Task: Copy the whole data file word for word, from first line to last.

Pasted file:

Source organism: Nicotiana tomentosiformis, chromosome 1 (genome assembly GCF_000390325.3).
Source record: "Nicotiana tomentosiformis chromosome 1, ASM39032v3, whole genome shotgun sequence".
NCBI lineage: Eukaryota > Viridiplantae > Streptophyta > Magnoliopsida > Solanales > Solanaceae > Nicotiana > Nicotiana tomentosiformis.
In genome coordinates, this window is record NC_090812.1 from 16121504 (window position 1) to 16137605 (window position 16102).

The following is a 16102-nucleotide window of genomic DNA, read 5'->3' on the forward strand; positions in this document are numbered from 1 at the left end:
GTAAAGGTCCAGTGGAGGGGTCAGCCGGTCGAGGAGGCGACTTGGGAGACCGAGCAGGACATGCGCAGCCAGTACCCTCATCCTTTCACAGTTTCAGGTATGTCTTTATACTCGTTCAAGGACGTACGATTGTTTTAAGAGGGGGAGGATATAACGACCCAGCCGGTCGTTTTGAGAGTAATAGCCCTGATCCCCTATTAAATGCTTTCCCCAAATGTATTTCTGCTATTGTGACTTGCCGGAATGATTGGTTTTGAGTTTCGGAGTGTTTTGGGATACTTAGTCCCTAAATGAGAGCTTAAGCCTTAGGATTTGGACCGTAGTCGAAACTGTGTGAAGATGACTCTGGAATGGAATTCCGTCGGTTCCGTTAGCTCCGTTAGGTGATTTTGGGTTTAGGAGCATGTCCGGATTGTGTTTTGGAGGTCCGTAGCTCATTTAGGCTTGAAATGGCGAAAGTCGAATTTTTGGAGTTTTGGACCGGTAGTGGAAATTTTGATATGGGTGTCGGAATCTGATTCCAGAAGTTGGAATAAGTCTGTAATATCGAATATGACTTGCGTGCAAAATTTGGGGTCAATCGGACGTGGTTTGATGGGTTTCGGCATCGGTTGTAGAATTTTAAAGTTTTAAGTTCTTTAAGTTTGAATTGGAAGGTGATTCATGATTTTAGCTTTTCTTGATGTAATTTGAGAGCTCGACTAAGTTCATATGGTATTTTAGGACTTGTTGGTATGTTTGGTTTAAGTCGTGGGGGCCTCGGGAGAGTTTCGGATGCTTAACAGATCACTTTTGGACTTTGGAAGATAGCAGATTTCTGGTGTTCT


Source organism: Nicotiana tomentosiformis, chromosome 1 (genome assembly GCF_000390325.3).
Source record: "Nicotiana tomentosiformis chromosome 1, ASM39032v3, whole genome shotgun sequence".
NCBI lineage: Eukaryota > Viridiplantae > Streptophyta > Magnoliopsida > Solanales > Solanaceae > Nicotiana > Nicotiana tomentosiformis.
In genome coordinates, this window is record NC_090812.1 from 16121504 (window position 1) to 16137605 (window position 16102).

The following is a 16102-nucleotide window of genomic DNA, read 5'->3' on the forward strand; positions in this document are numbered from 1 at the left end:
GTAAAGGTCCAGTGGAGGGGTCAGCCGGTCGAGGAGGCGACTTGGGAGACCGAGCAGGACATGCGCAGCCAGTACCCTCATCCTTTCACAGTTTCAGGTATGTCTTTATACTCGTTCAAGGACGTACGATTGTTTTAAGAGGGGGAGGATATAACGACCCAGCCGGTCGTTTTGAGAGTAATAGCCCTGATCCCCTATTAAATGCTTTCCCCAAATGTATTTCTGCTATTGTGACTTGCCGGAATGATTGGTTTTGAGTTTCGGAGTGTTTTGGGATACTTAGTCCCTAAATGAGAGCTTAAGCCTTAGGATTTGGACCGTAGTCGAAACTGTGTGAAGATGACTCTGGAATGGAATTCCGTCGGTTCCGTTAGCTCCGTTAGGTGATTTTGGGTTTAGGAGCATGTCCGGATTGTGTTTTGGAGGTCCGTAGCTCATTTAGGCTTGAAATGGCGAAAGTCGAATTTTTGGAGTTTTGGACCGGTAGTGGAAATTTTGATATGGGTGTCGGAATCTGATTCCAGAAGTTGGAATAAGTCTGTAATATCGAATATGACTTGCGTGCAAAATTTGGGGTCAATCGGACGTGGTTTGATGGGTTTCGGCATCGGTTGTAGAATTTTAAAGTTTTAAGTTCTTTAAGTTTGAATTGGAAGGTGATTCATGATTTTAGCTTTTCTTGATGTAATTTGAGAGCTCGACTAAGTTCATATGGTATTTTAGGACTTGTTGGTATGTTTGGTTTAAGTCGTGGGGGCCTCGGGAGAGTTTCGGATGCTTAACAGATCACTTTTGGACTTTGGAAGATAGCAGATTTCTGGTGTTCT